Friday, October 10, 2014

Global Impact: Concern for Ebola Exposure in Macedonia, Spain, Czech Republic

According to, a possible case of Ebola has stirred alarm in the UK after a Briton died from symptoms consistent with the virus while on a business trip to Macedonia, tapping into growing international nerves that the outbreak could reach beyond West Africa.

Paris authorities also tested a US woman hospitalized with what was said to be "probable" case of Ebola, according to local reports. However she was later pronounced clear of the virus.
The World Health Organization  (WHO) said it was "unlikely" that the 57-year-old Briton, who displayed fever, vomiting and internal bleeding, had contracted the disease. Yet, his hotel in Skopje, the Macedonian capital, was sealed off and a 72-year-old friend who also been taken ill has been put into isolation.
Neither man is believed to have traveled to any country in the West African outbreak zone, where more than 3,800 people have now died of the disease. 
The WHO's deputy head, Bruce Aylward, on Thursday warned that the disease was now "entrenched" in the capitals of the three worst hit countries--Guinea, Sierra Leone and Liberia--and that the epidemic was "accelerating in almost all of the settings" with around 70% of cases proving fatal.
The Briton had reportedly felt unwell for around three days and had complained of severe stomach pains. He was taken to hospital on Thursday afternoon at roughly 1500 hours and died 90 minutes later. 
The case has drawn anxiety among guests at the quarantined hotel. One tourist, Rebecca Harris, told the BBC that they had "no idea what as was going on," saying she was "worried" that nobody was keeping them informed about the situation.
COMMENT: Dr. Jovanka Kostovska of Macedonia's commission for infectious diseases said the man's condition had deteriorated quickly before his death. She told a press conference that his symptoms were those of Ebola, which "raises suspicion." Samples from the decedent had been dispatched to a medical facility in Germany to confirm whether he had in fact contracted the disease. 
Public Health England, however, also said it was "unlikely" that the businessman had died from Ebola, though it was investigating the case. 
The agency's Dr. Brian McCloskey said: "Public Health England is aware there are unconfirmed reports of a British national dying in Macedonia, who may have exhibited some symptoms compatible with Ebola.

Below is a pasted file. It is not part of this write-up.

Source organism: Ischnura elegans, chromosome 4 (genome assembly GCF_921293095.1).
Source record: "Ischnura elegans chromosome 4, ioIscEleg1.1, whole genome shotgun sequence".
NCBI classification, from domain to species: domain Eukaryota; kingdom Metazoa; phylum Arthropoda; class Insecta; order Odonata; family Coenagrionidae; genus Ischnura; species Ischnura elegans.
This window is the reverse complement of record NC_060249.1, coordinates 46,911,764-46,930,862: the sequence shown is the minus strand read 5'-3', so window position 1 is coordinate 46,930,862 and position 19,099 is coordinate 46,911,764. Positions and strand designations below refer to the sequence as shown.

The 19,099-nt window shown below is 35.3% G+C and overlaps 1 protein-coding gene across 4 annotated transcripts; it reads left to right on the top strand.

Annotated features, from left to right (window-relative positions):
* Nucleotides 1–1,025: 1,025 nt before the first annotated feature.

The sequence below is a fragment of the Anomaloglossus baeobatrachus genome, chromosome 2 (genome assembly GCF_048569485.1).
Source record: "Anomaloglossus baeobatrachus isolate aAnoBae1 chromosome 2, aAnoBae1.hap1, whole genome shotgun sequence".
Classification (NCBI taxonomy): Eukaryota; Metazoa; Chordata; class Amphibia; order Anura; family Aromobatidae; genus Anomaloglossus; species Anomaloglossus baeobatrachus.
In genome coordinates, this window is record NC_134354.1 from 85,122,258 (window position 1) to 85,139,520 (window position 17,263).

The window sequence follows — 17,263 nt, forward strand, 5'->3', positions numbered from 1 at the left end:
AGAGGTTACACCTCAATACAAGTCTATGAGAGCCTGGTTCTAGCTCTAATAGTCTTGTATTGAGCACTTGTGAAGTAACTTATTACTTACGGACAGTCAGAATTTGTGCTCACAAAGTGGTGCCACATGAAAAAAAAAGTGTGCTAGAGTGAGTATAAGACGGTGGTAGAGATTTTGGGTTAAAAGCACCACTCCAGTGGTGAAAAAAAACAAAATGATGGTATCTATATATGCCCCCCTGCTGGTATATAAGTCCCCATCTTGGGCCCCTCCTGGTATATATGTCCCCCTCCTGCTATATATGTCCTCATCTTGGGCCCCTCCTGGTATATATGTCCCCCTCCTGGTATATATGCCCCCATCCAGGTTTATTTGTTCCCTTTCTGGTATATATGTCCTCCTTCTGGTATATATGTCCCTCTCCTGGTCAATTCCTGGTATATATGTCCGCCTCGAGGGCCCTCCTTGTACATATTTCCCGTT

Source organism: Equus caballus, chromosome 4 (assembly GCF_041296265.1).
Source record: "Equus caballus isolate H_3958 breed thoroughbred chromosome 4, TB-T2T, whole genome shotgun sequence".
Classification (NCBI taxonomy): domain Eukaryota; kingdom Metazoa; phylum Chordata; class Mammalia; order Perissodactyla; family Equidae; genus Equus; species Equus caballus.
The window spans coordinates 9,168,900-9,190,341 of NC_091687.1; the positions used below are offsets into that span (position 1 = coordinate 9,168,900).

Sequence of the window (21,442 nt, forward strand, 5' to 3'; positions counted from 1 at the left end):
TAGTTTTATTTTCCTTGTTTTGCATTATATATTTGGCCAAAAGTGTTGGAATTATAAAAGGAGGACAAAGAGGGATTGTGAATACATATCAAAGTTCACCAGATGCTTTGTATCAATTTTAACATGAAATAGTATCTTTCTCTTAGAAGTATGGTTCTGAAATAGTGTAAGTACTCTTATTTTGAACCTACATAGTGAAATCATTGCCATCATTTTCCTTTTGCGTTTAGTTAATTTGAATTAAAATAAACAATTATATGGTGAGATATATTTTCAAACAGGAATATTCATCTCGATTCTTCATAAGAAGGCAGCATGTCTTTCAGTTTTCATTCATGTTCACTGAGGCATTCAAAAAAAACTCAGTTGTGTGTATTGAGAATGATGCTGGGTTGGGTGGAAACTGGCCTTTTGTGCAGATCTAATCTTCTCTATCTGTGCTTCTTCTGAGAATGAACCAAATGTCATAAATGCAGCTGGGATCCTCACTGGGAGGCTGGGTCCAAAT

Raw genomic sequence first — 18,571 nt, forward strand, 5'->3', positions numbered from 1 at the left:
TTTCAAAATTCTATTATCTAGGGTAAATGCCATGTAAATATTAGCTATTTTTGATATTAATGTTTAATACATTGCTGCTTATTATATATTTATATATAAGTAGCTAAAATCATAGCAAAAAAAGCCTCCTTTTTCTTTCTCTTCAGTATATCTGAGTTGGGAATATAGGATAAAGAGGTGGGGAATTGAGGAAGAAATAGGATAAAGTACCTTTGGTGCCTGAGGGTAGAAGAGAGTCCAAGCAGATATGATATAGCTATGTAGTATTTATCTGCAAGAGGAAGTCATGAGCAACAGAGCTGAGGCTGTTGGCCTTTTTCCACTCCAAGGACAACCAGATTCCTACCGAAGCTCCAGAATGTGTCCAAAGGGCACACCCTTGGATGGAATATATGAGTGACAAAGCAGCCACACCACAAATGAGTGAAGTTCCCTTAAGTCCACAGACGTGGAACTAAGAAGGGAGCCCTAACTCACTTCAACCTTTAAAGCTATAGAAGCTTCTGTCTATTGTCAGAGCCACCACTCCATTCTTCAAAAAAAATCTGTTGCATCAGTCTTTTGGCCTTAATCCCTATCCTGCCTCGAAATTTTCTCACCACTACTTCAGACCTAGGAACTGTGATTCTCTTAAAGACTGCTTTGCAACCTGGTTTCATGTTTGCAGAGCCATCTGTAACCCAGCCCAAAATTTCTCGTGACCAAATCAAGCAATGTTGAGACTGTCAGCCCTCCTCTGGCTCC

"We understand Ebola to be unlikely as the cause of death, but are willing to continue to work with partners to investigate."
Regardless of whether the Ebola virus is detected, the case indicates a rising sense of panic across Europe in the wake of the news that a Spanish nurse contracted the disease while treating a missionary evacuated from Sierra Leone, in the first instance of an infection occurring outside West Africa. 
Nurse Teresa Romero's condition has deteriorated since her admission to hospital on Monday (October 6) and the Spanish authorities have been criticized for their handling of the disease, with medical staff complaining that protective clothing has been inadequate and suggestions that it may be impossible to trace all of those she may have come into contact with during almost a week in which she displayed symptoms before being hospitalized. 
Authorities in France sealed off a social services facility near Paris with 60 people inside on Thursday after four people who had traveled to the country from Guinea earlier this month complained of headaches and fever. 
A 56-year-old Czech man with Ebola-like symptoms was also being tested for the disease in Prague on Thursday (October 9), after falling ill following a trip to Liberia. The results are expected later today.
On the other side of the Atlantic, aircraft cleaners went on strike at New York's La Guardia airport, protesting that they had not received any training or protection despite regularly coming into contact with passengers' bodily fluids. 

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